To obtain this test kit, you must purchase and register online, and then pick it up at your nearest Labcorp location. You can collect your sample at home, and then drop it back off at the lab. Once they process your results, you can view them online in your patient portal.
As you consider our roundup of at-home kidney tests, think about how each compares.
First, let’s consider the types of tests and how each one compares in terms of sample collection and submission, as well as how you obtain your results:
Next, here’s a breakdown of the components each test measures:
If you have a family history of kidney disease or have other risk factors for possibly developing it, you may consider at-home kidney test kits. When used on a regular basis, these kits may help you monitor overall kidney function.
As with other types of home health test kits, at-home kidney tests should not replace regular testing or physical exams with a doctor. Report any atypical test results to your doctor. If you’re experiencing possible symptoms of kidney disease, contact a doctor immediately.
Our roundup of kidney tests can help you measure key markers for kidney function within the comfort of your own home. You will need to order each of these tests ahead of time.
Depending on the exact test, you may need to drop off your urine or blood samples at a lab or send it back for processing.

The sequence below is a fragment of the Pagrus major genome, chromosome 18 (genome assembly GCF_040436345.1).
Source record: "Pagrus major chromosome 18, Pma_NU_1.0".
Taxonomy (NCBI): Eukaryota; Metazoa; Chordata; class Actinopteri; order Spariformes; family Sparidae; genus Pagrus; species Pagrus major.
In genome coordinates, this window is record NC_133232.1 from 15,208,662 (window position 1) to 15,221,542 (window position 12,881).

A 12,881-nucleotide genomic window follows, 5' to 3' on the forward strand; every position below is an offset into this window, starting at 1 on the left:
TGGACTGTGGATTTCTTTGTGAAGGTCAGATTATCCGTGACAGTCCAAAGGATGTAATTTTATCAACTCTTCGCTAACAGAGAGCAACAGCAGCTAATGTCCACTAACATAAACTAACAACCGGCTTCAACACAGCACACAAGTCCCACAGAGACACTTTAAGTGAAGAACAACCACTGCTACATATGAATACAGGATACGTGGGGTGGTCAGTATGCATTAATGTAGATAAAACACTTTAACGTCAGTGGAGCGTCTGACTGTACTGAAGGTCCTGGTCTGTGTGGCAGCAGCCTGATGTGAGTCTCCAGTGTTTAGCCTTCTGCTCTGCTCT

Depending on the selected test, you may get results for eGFR, creatinine, and BUN levels in your blood, or UACR and albumin levels in your urine.
While the test kit manufacturer will provide information to help you interpret these results, it’s important to report any atypical test numbers to your doctor right away.
Home kidney test kits can help you monitor kidney function on a regular basis, but these should not replace regular testing at a doctor’s office. Your doctor may also recommend follow-up tests, such as additional blood work or a kidney ultrasound.
Possible signs of moderate, or stage 3, kidney damage may include back pain as well as swelling in your hands or feet (edema). Other health issues, such as high blood pressure and anemia, may also be associated with more severe kidney damage.
Other symptoms associated with kidney disease may include:
If you’re experiencing possible symptoms of kidney disease, skip at-home testing and contact a doctor right away.
These at-home kidney function tests are a great way to check on the functionality of your kidneys from the comfort of your home. If you are having symptoms you are concerned about related to your kidneys, it’s important to see a doctor right away.
Last medically reviewed on March 21, 2022
Our experts continually monitor the health and wellness space, and we update our articles when new information becomes available.
Current Version
Mar 21, 2022
Written By
Kristeen Cherney, PhD
Edited By
Christina Snyder
Medically Reviewed By
Cynthia Taylor Chavoustie, MPAS, PA-C
Copy Edited By
Helena Hoayun